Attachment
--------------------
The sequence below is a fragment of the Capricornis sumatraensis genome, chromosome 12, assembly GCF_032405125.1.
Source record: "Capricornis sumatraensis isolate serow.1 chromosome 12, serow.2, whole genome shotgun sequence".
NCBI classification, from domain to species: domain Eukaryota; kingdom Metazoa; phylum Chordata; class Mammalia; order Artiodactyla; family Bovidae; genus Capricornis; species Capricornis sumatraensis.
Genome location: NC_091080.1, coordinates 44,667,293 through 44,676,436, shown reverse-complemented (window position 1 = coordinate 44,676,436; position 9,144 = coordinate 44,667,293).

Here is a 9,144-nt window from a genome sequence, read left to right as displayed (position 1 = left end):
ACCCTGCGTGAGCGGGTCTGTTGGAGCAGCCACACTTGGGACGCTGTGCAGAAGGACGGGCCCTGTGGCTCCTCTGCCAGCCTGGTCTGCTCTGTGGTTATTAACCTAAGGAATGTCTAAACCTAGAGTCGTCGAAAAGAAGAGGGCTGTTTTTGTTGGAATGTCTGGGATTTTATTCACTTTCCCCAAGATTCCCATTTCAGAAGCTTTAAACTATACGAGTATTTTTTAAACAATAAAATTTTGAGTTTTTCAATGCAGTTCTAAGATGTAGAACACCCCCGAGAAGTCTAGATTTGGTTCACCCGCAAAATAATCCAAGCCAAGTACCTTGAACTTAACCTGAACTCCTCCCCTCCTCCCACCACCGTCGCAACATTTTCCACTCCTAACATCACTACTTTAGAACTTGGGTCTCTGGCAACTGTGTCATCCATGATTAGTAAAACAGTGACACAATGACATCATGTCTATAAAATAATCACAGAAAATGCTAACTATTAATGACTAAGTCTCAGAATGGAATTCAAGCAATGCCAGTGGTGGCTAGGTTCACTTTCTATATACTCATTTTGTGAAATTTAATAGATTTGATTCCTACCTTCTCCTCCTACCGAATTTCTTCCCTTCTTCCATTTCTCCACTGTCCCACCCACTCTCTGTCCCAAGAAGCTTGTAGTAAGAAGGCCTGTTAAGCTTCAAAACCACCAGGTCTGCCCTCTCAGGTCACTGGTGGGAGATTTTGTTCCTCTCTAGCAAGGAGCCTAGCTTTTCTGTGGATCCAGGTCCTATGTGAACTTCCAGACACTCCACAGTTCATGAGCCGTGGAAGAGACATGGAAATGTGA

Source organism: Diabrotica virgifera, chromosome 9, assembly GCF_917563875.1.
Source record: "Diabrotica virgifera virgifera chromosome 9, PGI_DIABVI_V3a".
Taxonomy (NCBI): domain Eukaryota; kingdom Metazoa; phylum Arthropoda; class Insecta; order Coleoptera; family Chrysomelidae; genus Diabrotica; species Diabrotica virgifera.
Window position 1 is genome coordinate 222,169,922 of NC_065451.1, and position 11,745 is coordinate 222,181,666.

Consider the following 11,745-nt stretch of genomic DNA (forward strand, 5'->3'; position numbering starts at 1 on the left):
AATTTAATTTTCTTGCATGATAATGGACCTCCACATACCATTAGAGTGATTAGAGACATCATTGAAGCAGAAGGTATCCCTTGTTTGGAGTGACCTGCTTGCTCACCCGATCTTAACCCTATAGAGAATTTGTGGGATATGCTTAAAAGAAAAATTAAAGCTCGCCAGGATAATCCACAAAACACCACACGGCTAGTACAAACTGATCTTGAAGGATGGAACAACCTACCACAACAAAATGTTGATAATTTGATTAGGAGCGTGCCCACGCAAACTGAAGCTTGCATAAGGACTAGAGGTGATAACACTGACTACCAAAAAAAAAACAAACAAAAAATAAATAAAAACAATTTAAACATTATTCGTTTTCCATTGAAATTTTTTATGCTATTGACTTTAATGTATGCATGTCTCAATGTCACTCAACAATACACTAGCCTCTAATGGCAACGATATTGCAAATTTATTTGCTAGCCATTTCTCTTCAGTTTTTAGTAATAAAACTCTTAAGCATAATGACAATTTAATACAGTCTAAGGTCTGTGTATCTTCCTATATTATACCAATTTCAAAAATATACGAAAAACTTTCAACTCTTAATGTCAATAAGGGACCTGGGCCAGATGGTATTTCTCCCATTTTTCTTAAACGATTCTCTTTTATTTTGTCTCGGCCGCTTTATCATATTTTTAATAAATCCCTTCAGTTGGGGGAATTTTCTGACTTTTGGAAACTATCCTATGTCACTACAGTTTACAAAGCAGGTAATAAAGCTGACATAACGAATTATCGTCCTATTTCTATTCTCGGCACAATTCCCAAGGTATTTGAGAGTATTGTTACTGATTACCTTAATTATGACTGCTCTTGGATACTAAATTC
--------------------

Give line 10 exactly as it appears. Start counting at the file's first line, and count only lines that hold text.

Window position 1 is genome coordinate 222,169,922 of NC_065451.1, and position 11,745 is coordinate 222,181,666.